Gender dysphoria involves a conflict between a person's physical or assigned gender and the gender with which he/she/they identify. People with gender dysphoria may be very uncomfortable with the gender they were assigned, sometimes described as being uncomfortable with their body (particularly developments during puberty) or being uncomfortable with the expected roles of their assigned gender.
People with gender dysphoria may often experience significant distress and/or problems functioning associated with this conflict between the way they feel and think of themselves (referred to as experienced or expressed gender) and their physical or assigned gender.
The gender conflict affects people in different ways. It can change the way a person wants to express their gender and can influence behavior, dress and self-image. Some people may cross-dress, some may want to socially transition, others may want to medically transition with sex-change surgery and/or hormone treatment. Socially transitioning primarily involves transitioning into the affirmed gender’s pronouns and bathrooms. (Continue Reading from the American Psychiatric Association)
Gender dysphoria is different from simply not conforming to stereotypical gender role behavior. Gender dysphoria involves feelings of distress due to a strong desire to be of another gender than the one assigned and by the extent and pervasiveness of gender-variant activities and interests. While some adolescents might express their feelings of gender dysphoria to their parents or a doctor, others might instead show symptoms of a mood disorder, anxiety or depression or display social or academic problems.
Treatment can help people who have gender dysphoria to explore their gender identity and find the gender role that feels comfortable for them, easing distress. But treatment needs to be individualized. What might help one person might not help another. The process might or might not involve a change in gender expression or body modifications. Treatment options might include changes in gender expression and role, hormone therapy, surgery, and behavioral therapy.
If you have gender dysphoria, seek help from a doctor who has expertise in the care of transgender people. When coming up with a treatment plan, your provider will screen you for mental health concerns that might need to be addressed, such as depression or anxiety. Failing to treat these concerns can make it more difficult to explore your gender identity and ease gender dysphoria. (Continue Reading from Mayo Clinic)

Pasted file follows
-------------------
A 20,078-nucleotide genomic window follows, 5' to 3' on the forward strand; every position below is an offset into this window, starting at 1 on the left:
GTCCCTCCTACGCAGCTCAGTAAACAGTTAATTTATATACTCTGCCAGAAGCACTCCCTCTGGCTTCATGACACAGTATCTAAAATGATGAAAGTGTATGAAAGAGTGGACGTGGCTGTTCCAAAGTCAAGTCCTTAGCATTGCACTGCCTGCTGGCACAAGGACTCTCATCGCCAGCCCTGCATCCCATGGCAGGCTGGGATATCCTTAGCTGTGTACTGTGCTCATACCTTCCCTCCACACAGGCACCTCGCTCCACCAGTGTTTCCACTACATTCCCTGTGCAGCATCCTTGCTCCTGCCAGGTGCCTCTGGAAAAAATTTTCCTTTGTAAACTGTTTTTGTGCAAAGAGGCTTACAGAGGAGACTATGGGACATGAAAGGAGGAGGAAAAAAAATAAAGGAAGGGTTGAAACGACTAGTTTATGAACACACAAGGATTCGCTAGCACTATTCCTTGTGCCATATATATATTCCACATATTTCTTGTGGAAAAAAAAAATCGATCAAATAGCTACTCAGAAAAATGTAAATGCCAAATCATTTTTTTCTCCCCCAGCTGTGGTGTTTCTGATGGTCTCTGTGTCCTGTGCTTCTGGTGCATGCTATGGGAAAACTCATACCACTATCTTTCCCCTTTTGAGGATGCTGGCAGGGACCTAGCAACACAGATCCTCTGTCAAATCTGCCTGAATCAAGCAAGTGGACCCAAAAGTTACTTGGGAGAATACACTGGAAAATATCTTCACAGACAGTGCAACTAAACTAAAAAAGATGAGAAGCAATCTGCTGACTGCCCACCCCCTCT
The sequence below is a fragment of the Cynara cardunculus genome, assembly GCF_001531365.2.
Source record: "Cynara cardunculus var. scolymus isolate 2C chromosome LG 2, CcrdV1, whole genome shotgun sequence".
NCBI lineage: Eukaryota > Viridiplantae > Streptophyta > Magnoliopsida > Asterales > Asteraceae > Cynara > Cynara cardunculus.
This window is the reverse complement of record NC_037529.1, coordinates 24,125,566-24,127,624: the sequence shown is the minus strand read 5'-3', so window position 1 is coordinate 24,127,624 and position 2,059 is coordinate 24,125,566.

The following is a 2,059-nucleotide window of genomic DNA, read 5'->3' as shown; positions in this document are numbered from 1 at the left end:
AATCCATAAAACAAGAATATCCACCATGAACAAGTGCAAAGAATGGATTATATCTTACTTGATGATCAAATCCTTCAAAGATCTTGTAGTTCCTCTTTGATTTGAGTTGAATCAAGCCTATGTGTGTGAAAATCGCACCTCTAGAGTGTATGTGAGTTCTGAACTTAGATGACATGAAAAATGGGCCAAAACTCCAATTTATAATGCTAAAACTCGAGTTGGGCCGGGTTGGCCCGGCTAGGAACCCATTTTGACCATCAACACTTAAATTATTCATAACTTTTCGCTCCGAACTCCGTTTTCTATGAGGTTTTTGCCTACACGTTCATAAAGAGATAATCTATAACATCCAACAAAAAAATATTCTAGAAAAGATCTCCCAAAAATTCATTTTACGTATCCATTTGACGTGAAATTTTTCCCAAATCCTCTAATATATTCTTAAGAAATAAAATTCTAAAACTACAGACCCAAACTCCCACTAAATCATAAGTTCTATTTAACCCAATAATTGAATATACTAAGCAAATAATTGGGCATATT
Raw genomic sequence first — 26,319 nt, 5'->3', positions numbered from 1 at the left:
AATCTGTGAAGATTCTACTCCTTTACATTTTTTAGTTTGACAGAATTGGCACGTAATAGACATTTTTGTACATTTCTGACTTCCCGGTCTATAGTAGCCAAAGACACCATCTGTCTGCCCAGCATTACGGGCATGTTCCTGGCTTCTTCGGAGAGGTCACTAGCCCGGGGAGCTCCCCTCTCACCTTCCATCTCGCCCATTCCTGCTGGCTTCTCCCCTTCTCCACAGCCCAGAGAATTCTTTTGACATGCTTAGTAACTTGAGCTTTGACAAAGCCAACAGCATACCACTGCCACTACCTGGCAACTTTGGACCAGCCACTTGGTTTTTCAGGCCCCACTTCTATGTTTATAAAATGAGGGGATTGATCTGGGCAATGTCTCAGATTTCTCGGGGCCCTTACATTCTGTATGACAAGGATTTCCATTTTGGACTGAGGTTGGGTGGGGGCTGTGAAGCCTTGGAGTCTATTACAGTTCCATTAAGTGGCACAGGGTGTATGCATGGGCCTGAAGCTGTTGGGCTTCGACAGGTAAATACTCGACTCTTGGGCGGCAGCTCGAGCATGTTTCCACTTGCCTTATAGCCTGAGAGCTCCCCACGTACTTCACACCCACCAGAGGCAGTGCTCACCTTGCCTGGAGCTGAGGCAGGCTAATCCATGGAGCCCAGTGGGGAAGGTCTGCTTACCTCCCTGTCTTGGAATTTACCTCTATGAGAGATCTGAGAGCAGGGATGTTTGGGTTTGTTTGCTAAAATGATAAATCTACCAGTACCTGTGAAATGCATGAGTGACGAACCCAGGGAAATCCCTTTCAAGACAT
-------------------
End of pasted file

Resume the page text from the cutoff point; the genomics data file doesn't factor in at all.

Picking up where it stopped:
The word “transgender” – or trans – is an umbrella term for people whose gender identity is different from the sex assigned to us at birth. Although the word “transgender” and our modern definition of it only came into use in the late 20th century, people who would fit under this definition have existed in every culture throughout recorded history.
The transgender community is incredibly diverse. Some transgender people identify as male or female, and some identify as genderqueer, nonbinary, agender, or somewhere else on or outside of the spectrum of what we understand gender to be. Some of us take hormones and have surgery as part of our transition, and some don’t. Some choose to openly identify as transgender, while others simply identify as men or women. (Continue Reading from Human Rights Campaign)
Transgender and gender diverse children might choose to temporarily suppress puberty through the use of prescription medications called pubertal blockers. But deciding to get this treatment is a big step. Here's what you need to know about the pubertal blocker medication known as gonadotropin-releasing hormone (GnRH) analogues, including the benefits, side effects and long-term effects.
Puberty's physical changes can cause intense distress for many gender-nonconforming adolescents. When taken regularly, GnRH analogues suppress the body's release of sex hormones, including testosterone and estrogen, during puberty. (Continue Reading from the Mayo Clinic)
Transgender teens are at a higher risk of being victims of violence, using drugs and attempting suicide compared to their peers, according to a new report. High school students were asked about gender identity as part of a pilot question on the 2017 Youth Risk Behavior Survey. Among the sample from 19 sites, about 1.8% of students identified as transgender, 94.4% said they were not transgender and the remaining students were unsure of their identity or did not understand the question, according to the study by Centers for Disease Control and Prevention researchers published in the Morbidity and Mortality Weekly Report.
About 27% of transgender students said they feel unsafe at school compared to 5% of cisgender males and 7% of cisgender females. More transgender students also reported being bullied at school — 35% compared to 15% of cisgender males and 21% of cisgender females. Transgender teens were more likely than their peers to have their first sexual intercourse before age 13. They also were more likely to be forced to have sexual intercourse, according to the report.
Researchers also found just over 26% of transgender teens have experienced physical dating violence, compared to 6% of cisgender males and 9% of cisgender females. Transgender teens’ risk factors for suicide also were higher including suicide attempts — 35% compared to 5.5% of cisgender males and 9% of cisgender females. Substance use among transgender teens was higher for nearly all substances in the survey. Authors noted this could be linked to their high rates of violence victimization. They called for more support for these teens.
“Taking steps to create safe learning environments and provide access to culturally competent physical and mental health care might be important first steps to improving the health of transgender youths,” they wrote. (Continue Reading from the American Academy of Pediatrics)